“Just purse your lips and whistle — that’s the thing!” Eric Idle, Monty Python
When Eric Idle first presented “Always Look on the Bright Side of Life” to the other Monty Python cast members, Michael Palin wrote in his diary that “It was rather coolly received.” Terry Gilliam hated it, although he had to admit, it did touch on the British trait of stoicism in the midst of adversity.
Funnily enough, once Idle turned it into a “cheeky version,” it seemed to work fine. Add a crucifixion and they had the perfect ending to Life of Brian.
On an interview show some month’s after the movie’s launch, Idle admitted it was a parody of the song “Give a Little Whistle” from Disney’s Pinocchio. The main character is about to die, making it deliberately ironic. Since Life of Brian is totally ironic, the song made perfect sense and became immensely popular.
It was so popular, in fact, that during the Falklands War, when the HMS Sheffield was hit by an Argentine Exocet missile, Sub-lieutenant Carrington-Wood led the crew in singing “Always Look on the Bright Side of Life” as they were rescued from the sinking ship.
Nobody’s saying we have to end up a bloody mess. Laugh and, like Kurt Vonnegut said, “There’s less to clean up afterwards.”
Imagine being an Argentine officer, trying to enjoy a direct hit, while your target is singing some goofy song. Eventually, you give up watching rather than wait for the next verse (no doubt stuck in their heads anyway, since it’s tough to forget dum dee dum dee dum dee dum dee dum).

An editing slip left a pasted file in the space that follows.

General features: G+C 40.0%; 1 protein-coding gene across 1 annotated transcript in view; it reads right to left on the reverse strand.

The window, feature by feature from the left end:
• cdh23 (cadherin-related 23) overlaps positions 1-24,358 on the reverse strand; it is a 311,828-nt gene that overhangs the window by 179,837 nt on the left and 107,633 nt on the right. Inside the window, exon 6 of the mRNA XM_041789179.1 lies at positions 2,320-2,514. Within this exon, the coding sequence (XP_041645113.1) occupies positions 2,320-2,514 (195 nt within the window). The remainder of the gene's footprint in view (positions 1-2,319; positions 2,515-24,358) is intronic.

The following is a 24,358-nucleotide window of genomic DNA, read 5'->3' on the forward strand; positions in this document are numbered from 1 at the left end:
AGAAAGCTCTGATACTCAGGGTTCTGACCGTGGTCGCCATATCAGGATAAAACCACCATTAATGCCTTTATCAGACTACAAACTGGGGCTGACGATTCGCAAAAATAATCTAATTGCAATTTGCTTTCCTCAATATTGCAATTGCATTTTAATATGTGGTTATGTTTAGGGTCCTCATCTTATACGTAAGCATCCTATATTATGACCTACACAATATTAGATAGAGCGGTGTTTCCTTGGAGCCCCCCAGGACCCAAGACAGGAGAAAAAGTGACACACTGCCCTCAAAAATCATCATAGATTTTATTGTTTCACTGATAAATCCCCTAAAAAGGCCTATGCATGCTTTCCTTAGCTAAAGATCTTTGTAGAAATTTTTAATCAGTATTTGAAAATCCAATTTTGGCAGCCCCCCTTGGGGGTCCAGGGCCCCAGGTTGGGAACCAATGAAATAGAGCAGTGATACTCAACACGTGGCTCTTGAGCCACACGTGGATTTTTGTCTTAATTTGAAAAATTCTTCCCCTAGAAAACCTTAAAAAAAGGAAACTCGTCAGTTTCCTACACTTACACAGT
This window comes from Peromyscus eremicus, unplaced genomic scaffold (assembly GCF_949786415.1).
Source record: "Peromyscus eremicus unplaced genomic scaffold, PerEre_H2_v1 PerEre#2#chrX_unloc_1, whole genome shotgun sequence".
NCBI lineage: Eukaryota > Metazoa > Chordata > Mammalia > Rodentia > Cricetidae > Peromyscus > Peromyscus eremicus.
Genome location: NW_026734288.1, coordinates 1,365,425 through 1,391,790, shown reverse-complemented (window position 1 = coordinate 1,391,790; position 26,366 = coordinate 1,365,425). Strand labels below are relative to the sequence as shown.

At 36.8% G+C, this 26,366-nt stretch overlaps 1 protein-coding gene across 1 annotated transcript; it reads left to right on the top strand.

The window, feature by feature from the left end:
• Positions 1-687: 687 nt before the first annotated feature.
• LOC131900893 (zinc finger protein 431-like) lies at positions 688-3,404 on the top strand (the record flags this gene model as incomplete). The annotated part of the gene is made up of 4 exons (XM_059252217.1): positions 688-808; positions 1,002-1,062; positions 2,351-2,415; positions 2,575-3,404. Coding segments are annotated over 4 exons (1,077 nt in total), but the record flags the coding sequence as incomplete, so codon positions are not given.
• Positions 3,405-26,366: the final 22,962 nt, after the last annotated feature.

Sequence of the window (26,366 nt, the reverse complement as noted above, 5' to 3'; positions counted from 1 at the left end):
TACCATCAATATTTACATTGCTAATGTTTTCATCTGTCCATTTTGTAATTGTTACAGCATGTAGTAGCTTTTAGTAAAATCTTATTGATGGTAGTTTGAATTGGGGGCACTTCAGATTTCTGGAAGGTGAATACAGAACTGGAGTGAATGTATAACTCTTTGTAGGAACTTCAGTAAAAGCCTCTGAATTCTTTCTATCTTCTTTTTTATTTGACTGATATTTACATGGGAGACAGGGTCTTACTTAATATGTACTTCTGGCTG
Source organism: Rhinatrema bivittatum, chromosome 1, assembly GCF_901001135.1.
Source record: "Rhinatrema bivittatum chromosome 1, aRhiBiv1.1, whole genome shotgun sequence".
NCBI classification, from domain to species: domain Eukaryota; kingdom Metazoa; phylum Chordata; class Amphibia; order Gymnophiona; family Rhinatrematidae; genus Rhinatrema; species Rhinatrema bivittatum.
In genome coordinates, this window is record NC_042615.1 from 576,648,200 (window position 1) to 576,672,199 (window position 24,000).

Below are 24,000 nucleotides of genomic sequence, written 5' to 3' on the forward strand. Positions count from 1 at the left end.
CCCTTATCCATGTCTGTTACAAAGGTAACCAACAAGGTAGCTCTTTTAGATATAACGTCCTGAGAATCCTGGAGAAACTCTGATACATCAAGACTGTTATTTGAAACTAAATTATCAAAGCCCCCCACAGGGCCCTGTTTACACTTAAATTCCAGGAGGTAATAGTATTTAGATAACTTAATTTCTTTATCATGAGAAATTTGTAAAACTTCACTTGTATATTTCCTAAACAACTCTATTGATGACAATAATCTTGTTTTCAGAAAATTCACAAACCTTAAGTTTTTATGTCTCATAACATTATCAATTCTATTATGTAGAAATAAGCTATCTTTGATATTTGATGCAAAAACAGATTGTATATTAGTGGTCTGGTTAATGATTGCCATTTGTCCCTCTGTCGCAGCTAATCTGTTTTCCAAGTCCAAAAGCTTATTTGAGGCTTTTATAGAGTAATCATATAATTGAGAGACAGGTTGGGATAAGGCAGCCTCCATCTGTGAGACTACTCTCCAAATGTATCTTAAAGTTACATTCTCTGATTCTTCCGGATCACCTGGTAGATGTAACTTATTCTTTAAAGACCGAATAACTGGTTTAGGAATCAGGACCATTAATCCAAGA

As Idle expressed in the lyrics “Forget about your sin — give the audience a grin.” In other words, why die tragically (figuratively or really) when you can “laugh, dance and sing.” Nobody’s saying we have to end up a bloody mess. Laugh and, like Kurt Vonnegut said, “There’s less to clean up afterwards.”
Now, admittedly, not everyone likes humour — or even gets it — but it remains a good thing when tragedy occurs. Crying and comedy are interrelated. Laughing till you cry is considered medicinal.
We forget this, of course, since our lives are terribly serious. Tragedies are everywhere. You can’t swing a proverbial cat without hitting some form of natural disaster or war in progress. Add a loopy president, a country launching missiles like fireworks, and terrorists calling every cat and cow “infidels,” and you’ve got a wacky world just waiting for three-part harmony.